It's possible but unlikely as long as the bank is properly managed and adapts to changing circumstances. The issue with SVB was that it was focused on servicing niche markets such as startups, and its funding from venture capital was drying up. This led to more money flowing out than coming in, and the bank locked away too much cash in securities that were not yielding good returns.

What ultimately caused the downfall of SVB was a lack of effective management and an inability to adapt to the changing high-rate interest environment. This also highlighted the challenges for a bank of similar nature. However, the lessons learned from this experience can help other banks avoid similar future pitfalls.

Any Precautions to Protect Money?

No matter the situation, it's crucial to take necessary precautions just in case. Here are some steps to take to protect your money:

Protecting Money

Make Sure Your Deposits Are FDIC Insured

The FDIC insures up to $250,000 per person, per bank, and per account type, so it's best not to put more money in the bank than this amount. If you exceed the amount, it's wise to spread money between accounts without exceeding the insured limit.

You can use FDIC's Electronic Deposit Insurance Estimator tool to know whether or not you're fully covered.

Diversify Your Portfolio

The collapse of SVB shows how an investment in one asset can suffer dramatic loss and drastically affect you. So, make sure your assets are diversified. Don't put all your money in the bank. Diversify it to stocks, fixed assets, and other investment vehicles.

Have Emergency Savings

Make sure to save up to three to six months' worth of living expenses in an easily accessible account, like a high-yield saving account, in cases of emergency. Having accessible savings in the case of a crisis can prevent you from being forced to sell your assets at a low price.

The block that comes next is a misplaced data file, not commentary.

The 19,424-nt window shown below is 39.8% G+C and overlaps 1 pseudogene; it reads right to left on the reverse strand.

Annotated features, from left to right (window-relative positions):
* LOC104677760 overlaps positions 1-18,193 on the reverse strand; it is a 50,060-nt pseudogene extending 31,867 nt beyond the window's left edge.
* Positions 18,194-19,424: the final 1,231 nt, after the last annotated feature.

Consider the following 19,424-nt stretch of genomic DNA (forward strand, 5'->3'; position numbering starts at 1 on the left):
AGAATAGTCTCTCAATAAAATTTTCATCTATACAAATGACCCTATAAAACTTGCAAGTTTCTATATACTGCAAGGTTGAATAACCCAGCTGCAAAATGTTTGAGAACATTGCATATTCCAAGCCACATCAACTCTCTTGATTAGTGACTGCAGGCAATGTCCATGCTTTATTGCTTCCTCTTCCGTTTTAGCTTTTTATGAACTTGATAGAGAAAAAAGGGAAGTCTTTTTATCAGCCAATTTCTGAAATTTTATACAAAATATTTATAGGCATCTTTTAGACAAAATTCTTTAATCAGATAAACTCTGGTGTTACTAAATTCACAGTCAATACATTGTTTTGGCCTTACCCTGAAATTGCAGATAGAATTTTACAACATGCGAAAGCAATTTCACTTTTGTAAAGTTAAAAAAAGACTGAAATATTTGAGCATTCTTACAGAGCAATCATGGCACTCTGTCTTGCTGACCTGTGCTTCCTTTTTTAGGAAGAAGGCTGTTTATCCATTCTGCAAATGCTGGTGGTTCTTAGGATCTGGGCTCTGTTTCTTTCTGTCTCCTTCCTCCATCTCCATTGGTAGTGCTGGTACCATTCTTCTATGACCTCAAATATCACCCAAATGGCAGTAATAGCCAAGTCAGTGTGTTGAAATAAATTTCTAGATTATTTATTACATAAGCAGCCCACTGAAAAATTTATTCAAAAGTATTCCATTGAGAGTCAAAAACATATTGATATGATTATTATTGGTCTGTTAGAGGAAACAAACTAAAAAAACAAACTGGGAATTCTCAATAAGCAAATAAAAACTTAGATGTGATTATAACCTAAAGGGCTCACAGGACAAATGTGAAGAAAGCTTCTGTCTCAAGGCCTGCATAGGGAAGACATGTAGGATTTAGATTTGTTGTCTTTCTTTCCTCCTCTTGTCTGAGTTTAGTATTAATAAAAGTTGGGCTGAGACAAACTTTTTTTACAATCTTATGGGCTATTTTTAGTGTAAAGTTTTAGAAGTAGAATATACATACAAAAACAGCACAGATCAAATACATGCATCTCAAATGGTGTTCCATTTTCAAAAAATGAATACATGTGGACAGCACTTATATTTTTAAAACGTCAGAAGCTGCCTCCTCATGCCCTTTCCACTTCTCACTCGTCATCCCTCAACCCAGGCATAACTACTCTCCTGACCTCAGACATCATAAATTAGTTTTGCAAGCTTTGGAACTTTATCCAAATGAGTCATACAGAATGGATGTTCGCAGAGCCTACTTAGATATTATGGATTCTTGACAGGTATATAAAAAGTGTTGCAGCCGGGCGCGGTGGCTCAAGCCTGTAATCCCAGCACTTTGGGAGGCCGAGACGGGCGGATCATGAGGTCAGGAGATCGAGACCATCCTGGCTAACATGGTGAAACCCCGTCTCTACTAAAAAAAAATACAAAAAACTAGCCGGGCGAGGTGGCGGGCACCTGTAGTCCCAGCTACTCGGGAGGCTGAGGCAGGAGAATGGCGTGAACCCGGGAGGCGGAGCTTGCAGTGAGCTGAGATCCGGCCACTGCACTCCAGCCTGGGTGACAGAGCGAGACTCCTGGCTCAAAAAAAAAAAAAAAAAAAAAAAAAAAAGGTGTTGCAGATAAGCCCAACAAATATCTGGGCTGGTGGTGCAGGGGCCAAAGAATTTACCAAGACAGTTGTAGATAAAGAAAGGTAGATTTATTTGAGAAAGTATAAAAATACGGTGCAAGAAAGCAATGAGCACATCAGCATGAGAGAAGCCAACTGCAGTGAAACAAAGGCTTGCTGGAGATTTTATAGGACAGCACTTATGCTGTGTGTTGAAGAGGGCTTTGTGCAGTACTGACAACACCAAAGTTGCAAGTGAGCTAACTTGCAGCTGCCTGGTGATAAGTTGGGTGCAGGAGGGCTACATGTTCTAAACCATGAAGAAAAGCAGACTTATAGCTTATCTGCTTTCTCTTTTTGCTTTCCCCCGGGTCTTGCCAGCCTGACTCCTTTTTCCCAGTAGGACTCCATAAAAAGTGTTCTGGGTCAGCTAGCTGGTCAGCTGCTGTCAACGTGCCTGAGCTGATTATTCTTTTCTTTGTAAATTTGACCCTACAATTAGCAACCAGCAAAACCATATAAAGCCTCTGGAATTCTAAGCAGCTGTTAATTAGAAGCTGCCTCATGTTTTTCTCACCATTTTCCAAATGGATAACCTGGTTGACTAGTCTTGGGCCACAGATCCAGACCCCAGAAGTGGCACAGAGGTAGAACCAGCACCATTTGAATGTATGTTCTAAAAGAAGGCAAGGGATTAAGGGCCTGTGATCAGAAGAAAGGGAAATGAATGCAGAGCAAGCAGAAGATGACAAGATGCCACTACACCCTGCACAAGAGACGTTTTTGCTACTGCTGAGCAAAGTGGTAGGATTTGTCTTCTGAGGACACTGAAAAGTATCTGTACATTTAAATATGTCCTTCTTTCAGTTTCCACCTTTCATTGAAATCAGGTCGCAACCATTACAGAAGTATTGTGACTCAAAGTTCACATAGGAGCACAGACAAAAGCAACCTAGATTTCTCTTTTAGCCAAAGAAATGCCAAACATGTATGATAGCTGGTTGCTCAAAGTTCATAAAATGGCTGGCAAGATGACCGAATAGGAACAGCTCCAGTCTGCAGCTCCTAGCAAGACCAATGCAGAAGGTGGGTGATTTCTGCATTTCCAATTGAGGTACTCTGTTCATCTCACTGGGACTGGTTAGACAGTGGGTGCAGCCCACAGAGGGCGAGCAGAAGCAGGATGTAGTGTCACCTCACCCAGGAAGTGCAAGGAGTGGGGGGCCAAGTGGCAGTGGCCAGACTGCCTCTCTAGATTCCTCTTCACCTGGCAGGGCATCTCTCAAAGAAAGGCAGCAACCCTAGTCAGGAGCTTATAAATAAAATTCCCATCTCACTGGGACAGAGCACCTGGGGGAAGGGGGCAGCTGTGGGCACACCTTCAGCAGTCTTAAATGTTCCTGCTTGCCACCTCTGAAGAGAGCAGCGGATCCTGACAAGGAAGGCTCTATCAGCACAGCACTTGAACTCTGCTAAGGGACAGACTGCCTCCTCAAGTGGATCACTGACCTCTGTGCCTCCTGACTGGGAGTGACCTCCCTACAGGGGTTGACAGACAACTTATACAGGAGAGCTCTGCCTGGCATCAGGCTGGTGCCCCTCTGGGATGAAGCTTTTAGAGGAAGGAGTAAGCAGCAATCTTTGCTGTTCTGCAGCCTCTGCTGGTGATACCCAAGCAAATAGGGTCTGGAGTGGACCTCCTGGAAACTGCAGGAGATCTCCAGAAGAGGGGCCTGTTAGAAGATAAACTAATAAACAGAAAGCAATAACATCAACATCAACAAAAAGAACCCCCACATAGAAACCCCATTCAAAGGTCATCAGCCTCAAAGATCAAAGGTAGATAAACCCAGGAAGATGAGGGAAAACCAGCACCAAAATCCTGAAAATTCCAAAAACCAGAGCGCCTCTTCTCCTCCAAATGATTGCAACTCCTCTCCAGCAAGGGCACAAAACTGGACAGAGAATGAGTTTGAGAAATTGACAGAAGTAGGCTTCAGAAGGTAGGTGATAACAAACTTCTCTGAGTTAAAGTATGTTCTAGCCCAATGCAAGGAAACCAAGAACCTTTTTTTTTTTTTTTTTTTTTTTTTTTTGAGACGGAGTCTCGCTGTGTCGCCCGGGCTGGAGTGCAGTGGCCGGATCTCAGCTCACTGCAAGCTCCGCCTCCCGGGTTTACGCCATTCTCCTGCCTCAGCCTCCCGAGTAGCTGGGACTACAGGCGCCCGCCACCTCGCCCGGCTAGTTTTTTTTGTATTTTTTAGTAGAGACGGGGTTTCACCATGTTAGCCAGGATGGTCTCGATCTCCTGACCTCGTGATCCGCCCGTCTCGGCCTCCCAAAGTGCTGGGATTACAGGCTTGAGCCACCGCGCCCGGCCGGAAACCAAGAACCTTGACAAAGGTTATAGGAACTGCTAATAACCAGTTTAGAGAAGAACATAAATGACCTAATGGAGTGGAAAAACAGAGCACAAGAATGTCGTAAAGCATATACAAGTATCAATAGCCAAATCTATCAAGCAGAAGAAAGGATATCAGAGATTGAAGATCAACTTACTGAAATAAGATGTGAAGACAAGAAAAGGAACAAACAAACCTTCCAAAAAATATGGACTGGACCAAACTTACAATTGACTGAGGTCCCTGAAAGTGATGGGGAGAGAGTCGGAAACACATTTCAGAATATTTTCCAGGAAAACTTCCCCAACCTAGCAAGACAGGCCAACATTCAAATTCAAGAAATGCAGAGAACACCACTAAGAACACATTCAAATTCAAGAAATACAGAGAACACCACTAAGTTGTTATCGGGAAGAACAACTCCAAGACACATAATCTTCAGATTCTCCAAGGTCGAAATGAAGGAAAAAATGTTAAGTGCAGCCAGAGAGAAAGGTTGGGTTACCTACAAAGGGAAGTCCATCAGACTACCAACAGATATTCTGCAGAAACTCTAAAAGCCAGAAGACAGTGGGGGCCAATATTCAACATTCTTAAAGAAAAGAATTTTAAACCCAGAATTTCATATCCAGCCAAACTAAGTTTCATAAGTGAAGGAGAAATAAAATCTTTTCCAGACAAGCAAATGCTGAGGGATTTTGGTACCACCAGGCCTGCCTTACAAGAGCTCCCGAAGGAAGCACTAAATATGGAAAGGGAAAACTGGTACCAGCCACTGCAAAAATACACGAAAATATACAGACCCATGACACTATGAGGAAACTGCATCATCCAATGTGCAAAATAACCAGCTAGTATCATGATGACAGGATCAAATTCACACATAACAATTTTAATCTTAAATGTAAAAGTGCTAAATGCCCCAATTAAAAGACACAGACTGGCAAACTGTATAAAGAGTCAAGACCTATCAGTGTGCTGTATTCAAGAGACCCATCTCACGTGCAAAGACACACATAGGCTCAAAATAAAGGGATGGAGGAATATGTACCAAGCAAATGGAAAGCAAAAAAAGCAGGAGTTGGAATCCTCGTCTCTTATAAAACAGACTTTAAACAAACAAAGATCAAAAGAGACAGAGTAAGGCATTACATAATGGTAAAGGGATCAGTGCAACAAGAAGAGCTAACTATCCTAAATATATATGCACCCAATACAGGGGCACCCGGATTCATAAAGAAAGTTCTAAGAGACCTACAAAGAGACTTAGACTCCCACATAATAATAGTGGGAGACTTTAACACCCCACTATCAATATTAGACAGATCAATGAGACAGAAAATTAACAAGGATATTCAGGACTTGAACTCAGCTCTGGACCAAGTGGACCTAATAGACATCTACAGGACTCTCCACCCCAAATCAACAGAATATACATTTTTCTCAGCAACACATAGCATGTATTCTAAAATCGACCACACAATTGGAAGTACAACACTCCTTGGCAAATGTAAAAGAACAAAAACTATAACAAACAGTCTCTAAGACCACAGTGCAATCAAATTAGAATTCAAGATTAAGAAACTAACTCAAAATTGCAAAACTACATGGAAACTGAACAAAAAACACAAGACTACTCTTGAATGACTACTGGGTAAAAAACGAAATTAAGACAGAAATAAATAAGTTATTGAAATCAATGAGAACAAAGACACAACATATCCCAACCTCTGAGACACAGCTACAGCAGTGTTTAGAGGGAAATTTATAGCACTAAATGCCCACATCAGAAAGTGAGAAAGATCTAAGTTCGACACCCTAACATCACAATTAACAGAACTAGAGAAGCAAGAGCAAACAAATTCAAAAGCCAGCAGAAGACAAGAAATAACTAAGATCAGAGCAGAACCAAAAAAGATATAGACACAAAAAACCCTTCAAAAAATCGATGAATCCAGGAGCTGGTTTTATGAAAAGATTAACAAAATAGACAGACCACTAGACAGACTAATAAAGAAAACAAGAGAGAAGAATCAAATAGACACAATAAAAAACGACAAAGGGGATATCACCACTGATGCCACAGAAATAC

Review the Financial Plan

It is essential to periodically review your financial plan to ensure it is still relevant and effective in the current environment. By staying proactive and taking these precautions, you can help to protect their money and mitigate potential risks.

Stay Informed

Keep up with the latest news and market trends affecting your investments. It's wise to consider consulting with a financial advisor if you have questions or concerns.

Are Certain Banks Safer to Keep Money in Than Others?

In general, keeping money in a bank is a safe option, as the amount deposited is typically FDIC-insured. Bank failures are rare, and the FDIC ensures that your money is secured even if the bank fails.

However, there are alternative options to banks that may be considered safer for some people. One such option is credit unions. Credit unions are typically non-profit organizations, not driven by profit motives. This can make them a safer option for depositors, as they are not investing their money in various investments that could potentially lead to losses. Additionally, credit unions operate differently from banks. The depositors are members, which gives them the power of decision-making.

Therefore, while banks are generally considered a safe option for keeping money, credit unions can offer additional safety and security, especially for those prioritizing transparency, accountability, and community-driven financial services.


The collapse of Silicon Valley Bank serves as a reminder of how risky it is to put all the eggs in one basket and how it is essential to have a contingency plan in changing environment. The Silicon Valley Bank's collapse resulted from a failure to diversify assets, adapt to changing circumstances, poor management decisions, and a lack of a contingency plan for a crisis.

When one bank falls, it creates a ripple effect that can cause a financial crisis, inducing panic and uncertainty among the public. It's vital to break that chain of events. So, rather than panicking, taking precautionary measures to safeguard your hard-earned money is wise. Remember, in the ever-changing world of finance, one must always be prepared for the unexpected.


Mar 15, 2023